Republicans accuse Democrats of ‘rigging’ elections as divided Senate to consider voting rights bill

Republicans accuse Democrats of ‘rigging’ elections as divided Senate to consider voting rights bill
Amy Klobuchar says ‘stakes could not be higher’ as deadlocked committee vote signals battle ahead on For The People Act and filibuster

A sweeping voting rights and campaign finance reform bill is headed for a vote in the Senate, after Republicans filed several amendments to try to strip critical elements from the For The People Act during a contentious, day-long committee hearing that underscored the GOP’s acutely partisan barricade.

Senators cast a series of party-line votes on Republican-backed amendments – from attempts to disenfranchise formerly incarcerated people to criminalising so-called “ballot harvesting” – that signalled the bill’s fate in the evenly divided upper chamber as lawmakers confront the moral and political minefield of voting rights.

After considering more than 40 amendments, the committee deadlocked on a vote of 9-9 to send the bill to the Senate. Majority Leader Chuck Schumer is expected to bring the bill up for a vote to the floor, where it is likely to still be shy of enough votes to break a filibuster, despite Mr Schumer’s “failure is not an option” pledge on voting rights.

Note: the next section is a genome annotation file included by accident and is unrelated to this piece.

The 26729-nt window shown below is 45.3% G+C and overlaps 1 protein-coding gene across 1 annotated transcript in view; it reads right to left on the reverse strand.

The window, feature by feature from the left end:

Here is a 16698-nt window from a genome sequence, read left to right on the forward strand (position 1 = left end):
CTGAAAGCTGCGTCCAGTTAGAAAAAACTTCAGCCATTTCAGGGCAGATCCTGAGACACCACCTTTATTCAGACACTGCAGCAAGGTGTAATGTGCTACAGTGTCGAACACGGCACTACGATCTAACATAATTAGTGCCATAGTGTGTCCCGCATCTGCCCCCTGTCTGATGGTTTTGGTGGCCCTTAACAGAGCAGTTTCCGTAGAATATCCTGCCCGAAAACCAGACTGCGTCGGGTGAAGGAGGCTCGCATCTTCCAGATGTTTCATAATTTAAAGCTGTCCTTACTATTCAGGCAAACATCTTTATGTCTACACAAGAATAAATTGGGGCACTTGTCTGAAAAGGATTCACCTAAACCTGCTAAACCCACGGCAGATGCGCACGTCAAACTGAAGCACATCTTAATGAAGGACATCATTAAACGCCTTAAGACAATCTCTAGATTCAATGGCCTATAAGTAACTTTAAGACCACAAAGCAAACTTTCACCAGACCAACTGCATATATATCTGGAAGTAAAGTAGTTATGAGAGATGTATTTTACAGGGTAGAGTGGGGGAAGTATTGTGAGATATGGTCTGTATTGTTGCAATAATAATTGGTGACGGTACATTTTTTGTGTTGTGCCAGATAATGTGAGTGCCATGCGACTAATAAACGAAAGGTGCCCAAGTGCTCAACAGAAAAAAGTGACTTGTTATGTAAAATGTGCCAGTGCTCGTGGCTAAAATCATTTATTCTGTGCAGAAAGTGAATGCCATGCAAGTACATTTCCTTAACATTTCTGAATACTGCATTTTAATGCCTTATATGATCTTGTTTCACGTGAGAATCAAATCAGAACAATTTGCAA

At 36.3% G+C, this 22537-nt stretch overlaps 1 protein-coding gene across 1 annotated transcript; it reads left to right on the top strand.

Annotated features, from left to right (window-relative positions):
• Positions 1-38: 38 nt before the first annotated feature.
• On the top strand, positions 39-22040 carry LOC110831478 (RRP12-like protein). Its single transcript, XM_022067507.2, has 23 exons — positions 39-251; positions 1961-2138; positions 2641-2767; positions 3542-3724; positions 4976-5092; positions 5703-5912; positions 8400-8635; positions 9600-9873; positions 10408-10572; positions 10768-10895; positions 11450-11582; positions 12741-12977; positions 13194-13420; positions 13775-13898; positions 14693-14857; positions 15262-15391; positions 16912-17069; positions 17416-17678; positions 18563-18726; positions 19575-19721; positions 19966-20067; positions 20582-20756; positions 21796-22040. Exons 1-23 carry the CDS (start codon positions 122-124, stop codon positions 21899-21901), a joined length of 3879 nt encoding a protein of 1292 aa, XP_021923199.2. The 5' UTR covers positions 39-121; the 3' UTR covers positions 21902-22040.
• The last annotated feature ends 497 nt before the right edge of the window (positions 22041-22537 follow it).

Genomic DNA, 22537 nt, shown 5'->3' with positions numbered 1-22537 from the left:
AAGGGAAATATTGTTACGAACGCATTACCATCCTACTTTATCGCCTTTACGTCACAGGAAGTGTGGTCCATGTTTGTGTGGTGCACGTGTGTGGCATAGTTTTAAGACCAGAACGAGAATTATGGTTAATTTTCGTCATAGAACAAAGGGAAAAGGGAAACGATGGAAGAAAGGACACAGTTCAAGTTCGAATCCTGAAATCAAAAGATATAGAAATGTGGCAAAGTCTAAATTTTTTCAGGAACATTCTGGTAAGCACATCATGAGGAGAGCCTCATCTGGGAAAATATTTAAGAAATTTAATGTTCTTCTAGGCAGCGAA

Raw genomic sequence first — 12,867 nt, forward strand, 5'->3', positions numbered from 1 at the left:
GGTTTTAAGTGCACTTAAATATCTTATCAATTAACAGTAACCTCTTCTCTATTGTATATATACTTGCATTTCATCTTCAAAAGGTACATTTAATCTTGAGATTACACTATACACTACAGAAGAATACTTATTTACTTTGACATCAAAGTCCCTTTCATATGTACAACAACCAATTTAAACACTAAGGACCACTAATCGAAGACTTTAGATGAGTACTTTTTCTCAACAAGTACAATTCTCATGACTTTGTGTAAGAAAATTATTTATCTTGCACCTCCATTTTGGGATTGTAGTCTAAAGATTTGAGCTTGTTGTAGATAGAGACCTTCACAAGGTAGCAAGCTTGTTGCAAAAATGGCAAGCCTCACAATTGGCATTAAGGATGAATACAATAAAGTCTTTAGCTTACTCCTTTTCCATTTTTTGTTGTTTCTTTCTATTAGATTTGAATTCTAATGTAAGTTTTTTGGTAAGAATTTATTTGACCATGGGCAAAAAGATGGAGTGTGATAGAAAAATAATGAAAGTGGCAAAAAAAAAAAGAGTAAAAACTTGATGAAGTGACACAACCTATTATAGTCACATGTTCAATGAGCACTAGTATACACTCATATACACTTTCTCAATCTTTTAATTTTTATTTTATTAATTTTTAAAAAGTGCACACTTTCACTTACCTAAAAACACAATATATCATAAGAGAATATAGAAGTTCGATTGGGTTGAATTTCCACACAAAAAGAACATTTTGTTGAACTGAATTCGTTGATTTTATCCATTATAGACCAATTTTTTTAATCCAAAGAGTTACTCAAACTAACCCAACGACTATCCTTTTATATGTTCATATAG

The progression of HR1, or S1 in the Senate, has followed a wave of Republican-backed elections bills across the US that have sought to restrict ballot access and hand more election authority and oversight to GOP-controlled state legislatures.

As senators debated the bill on Tuesday, Arizona Governor Doug Ducey signed into law a measure that would remove eligible voters who don’t vote in consecutive elections from automatically receiving absentee ballots. It follows recently passed restrictions in Florida, Texas and Georgia, among 47 states mulling restrictive legislation.

“The stakes could not be higher,” said committee chair Amy Klobuchar. “We need to take these threats to our democracy head-on with immediate action to restore Americans’ confidence in our political system.”

The debate on Tuesday – featuring the rare appearance of both Mr Schumer and Minority Leader Mitch McConnell – also comes in the wake of the Capitol insurrection on 6 January, fuelled by Donald Trump’s false narrative of a “stolen” election that voting rights advocates have warned is also emboldening Republican state lawmakers to draft their restrictive bills.

Democratic lawmakers hope the For The People Act can serve as a crucial antidote to those measures. Senator Schumer said Republican state lawmakers “have seized on the ‘big lie’ to restrict the franchise.”

Measures across the US “carry the stench of oppression” and “the smell of bigotry,” he said on Tuesday.

“The ‘big lie’ is spreading like a cancer among Republicans,” he said. “Liz Cheney spoke truth to power and for that she’s being fired.”

HR1 proposes automatic voter registration, at least 15 consecutive days of early voting for federal elections, and mail-in voting and drop boxes for absentee ballots, among a host of other proposals wrapped into the bill.